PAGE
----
Persons recognized as Righteous are awarded a specially minted medal bearing their name and a certificate of honour. The names and surnames of Righteous are also engraved on stone plates in the Garden of the Righteous in Jerusalem. The planting olive trees for the Heroes has ceased few years ago for there is no area left.
The Righteous Poles recognized at this ceremony were Janina Bereska, Adolf Brauner, Jadwig and Adam Chorazkiewicz, Maria Kazuczyk and Marianna Kazuczyk, Józefa and Wilhelm Maj, Katarzyna and Jan Swietlikowski, and Agnieszka Troszka.
To read the full program, please click her: Righteous Amont The Nations Program, Warsaw 2011
From Engage Online:
After many years as professor of Yiddish and Judaic Studies at Vilnius University, Lithuania, and research director of the Vilnius Yiddish Institute, Professor Dovid Katz felt he could not remain silent at the growing campaign in the Baltic region of what he calls “Holocaust Obfuscation”, the attempt to potentially write the Holocaust out of European history without necessarily denying a single death, but by rewriting twentieth century East European history as “two equal genocides” (Nazi and Soviet, or in its antisemitic versions, Soviet-Jewish). Things escalated in the Lithuanian capital in recent years when prosecutors and police began harassing aged Holocaust survivors who survived by joining the anti-Nazi resistance with “war crimes investigations”.
The website, which is openly partisan, seeks, in Dovid Katz’s own words, to introduce a Second Opinion into the debate and in time to chronicle the history of the Holocaust on a search-by-location basis in the Baltic States. The site opposes the 2008 Prague Declaration and associated resolutions, and also has a page dedicated to antisemitism in Lithuania in recent years. It also provides links to dozens of media items from recent times, including the explosive UK Tory EuroParliament alliance with various far-right parties in Eastern Europe.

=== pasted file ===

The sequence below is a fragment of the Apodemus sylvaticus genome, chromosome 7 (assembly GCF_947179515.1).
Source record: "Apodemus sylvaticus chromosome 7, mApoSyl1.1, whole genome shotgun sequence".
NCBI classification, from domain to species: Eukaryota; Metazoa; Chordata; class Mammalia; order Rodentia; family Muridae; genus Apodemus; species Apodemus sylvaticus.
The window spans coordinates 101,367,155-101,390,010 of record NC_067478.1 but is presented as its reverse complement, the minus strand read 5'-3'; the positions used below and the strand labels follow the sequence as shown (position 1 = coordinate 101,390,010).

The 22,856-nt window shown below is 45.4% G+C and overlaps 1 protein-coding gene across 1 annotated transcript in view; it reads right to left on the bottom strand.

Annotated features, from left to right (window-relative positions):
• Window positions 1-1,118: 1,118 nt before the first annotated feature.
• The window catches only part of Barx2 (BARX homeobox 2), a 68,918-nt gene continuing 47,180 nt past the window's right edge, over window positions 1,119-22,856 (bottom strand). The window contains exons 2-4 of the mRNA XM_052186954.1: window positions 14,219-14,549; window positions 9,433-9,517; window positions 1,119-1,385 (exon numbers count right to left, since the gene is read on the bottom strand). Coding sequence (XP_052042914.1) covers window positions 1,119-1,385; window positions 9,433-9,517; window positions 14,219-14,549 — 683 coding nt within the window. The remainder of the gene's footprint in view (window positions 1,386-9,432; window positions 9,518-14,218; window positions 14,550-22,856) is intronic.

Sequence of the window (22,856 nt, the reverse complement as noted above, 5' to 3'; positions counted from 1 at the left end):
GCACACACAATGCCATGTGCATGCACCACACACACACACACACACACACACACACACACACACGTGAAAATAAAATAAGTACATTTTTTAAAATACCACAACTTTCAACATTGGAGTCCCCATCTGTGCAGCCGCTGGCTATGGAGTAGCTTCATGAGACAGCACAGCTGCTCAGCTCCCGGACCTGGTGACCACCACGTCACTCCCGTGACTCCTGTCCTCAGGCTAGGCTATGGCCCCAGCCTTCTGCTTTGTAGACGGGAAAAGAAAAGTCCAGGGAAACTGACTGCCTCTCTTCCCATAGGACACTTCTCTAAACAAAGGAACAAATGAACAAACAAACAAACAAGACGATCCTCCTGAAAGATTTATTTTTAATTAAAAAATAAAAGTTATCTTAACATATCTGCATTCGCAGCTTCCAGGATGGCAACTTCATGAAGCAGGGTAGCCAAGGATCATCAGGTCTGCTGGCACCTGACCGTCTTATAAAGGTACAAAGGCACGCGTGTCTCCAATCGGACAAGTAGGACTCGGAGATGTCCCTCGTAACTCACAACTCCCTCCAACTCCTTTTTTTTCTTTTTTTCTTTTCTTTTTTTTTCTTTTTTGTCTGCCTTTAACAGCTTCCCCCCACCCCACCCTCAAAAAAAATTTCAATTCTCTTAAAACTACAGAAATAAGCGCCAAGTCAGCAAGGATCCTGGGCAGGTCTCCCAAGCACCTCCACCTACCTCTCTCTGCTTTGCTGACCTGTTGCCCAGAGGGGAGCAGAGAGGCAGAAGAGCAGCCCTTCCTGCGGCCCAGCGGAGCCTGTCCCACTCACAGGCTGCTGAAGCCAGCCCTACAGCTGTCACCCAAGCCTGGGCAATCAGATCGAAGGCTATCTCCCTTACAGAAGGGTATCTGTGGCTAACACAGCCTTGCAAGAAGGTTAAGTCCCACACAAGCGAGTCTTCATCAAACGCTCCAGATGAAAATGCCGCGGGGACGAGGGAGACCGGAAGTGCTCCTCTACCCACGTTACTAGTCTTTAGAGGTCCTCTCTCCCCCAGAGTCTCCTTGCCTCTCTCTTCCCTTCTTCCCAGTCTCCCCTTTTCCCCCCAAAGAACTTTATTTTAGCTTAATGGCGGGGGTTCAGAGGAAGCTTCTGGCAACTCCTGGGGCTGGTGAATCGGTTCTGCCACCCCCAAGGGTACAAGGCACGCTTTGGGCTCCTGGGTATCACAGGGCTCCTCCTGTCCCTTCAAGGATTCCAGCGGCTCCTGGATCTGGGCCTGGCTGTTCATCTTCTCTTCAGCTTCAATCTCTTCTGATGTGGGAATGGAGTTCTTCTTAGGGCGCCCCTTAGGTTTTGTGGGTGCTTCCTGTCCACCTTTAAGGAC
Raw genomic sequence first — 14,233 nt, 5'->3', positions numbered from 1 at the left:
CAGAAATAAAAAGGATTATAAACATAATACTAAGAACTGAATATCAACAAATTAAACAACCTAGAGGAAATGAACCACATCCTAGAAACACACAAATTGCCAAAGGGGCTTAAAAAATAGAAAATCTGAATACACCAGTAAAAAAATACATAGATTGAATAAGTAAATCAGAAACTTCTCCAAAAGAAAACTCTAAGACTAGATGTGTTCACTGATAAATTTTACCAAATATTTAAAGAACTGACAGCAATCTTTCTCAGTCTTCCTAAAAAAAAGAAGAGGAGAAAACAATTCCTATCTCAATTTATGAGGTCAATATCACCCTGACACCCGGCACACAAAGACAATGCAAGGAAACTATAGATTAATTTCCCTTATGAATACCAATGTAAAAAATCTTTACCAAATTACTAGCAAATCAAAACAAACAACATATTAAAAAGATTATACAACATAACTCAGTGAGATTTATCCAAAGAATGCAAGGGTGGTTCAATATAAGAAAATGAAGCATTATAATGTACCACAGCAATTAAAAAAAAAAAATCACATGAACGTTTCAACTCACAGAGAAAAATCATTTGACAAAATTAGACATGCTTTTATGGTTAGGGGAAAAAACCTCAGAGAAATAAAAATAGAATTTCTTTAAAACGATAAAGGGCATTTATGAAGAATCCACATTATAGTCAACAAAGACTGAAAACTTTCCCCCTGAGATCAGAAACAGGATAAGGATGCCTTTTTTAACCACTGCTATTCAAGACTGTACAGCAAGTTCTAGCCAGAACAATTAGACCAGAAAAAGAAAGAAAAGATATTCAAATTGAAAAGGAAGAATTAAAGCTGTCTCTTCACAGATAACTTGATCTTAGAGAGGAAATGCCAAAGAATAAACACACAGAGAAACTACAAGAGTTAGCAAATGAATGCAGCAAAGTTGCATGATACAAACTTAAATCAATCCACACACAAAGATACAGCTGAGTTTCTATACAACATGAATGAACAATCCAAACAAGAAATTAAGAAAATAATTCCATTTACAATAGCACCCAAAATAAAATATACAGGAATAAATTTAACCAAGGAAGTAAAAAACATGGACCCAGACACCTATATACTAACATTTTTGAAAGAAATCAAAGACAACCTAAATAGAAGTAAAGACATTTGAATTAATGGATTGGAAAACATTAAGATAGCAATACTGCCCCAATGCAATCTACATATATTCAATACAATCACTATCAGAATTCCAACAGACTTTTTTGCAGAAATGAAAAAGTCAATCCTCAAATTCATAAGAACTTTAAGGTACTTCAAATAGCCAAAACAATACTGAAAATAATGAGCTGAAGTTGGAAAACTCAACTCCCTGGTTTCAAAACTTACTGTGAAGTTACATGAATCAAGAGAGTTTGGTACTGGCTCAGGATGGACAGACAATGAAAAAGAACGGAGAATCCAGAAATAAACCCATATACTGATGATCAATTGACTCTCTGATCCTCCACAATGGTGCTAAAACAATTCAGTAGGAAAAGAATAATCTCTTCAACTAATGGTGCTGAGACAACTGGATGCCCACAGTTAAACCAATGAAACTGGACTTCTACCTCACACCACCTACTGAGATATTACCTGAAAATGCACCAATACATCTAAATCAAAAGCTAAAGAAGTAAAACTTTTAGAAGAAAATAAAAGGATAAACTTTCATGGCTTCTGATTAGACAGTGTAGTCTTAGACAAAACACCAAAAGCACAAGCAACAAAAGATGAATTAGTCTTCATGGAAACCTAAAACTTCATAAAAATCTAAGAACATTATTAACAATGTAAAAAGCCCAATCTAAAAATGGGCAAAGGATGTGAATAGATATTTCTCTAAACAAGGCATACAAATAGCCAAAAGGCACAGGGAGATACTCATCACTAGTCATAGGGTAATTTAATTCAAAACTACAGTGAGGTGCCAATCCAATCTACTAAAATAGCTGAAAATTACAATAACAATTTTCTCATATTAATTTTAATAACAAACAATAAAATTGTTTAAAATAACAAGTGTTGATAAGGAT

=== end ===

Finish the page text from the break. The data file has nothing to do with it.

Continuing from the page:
Read the full post here: The new HOLOCAUST IN THE BALTICS website
By Yossi Melman
According to the Estonian president’s distorted logic, the Jewish victims who were murdered by the Estonians during the Holocaust, and the Estonian hangmen who annihilated the Jews, are “partners.”
It’s not a good idea to mention a noose in the home of a hanged man. But Toomas Hendrik Ilves, the president of Estonia who visited Israel this week, has the chutzpah to openly say explicit and distorted things, even at the President’s Residence in Jerusalem. The two nations, the Jews and the Estonians, so he said, “are partners to the same historical experience.”
According to the Estonian president’s distorted logic, the Jewish victims who were murdered by the Estonians during the Holocaust, and the Estonian hangmen who annihilated the Jews, are “partners.” In that same speech, the guest made no mention of the Holocaust, not even one word, nor of the fate of Estonia’s 4,500 Jews during World War II.
Source: Ha’aretz. Read the entire article here: The Holocaust distorter from Estonia
Who was worse, Hitler or Stalin?
In the second half of the twentieth century, Americans were taught to see both Nazi Germany and the Soviet Union as the greatest of evils. Hitler was worse, because his regime propagated the unprecedented horror of the Holocaust, the attempt to eradicate an entire people on racial grounds. Yet Stalin was also worse, because his regime killed far, far more people, tens of millions it was often claimed, in the endless wastes of the Gulag. For decades, and even today, this confidence about the difference between the two regimes—quality versus quantity—has set the ground rules for the politics of memory. Even historians of the Holocaust generally take for granted that Stalin killed more people than Hitler, thus placing themselves under greater pressure to stress the special character of the Holocaust, since this is what made the Nazi regime worse than the Stalinist one.
Source: New York Review of Books. To read the whole article, go here: Hitler vs. Stalin: Who Killed More?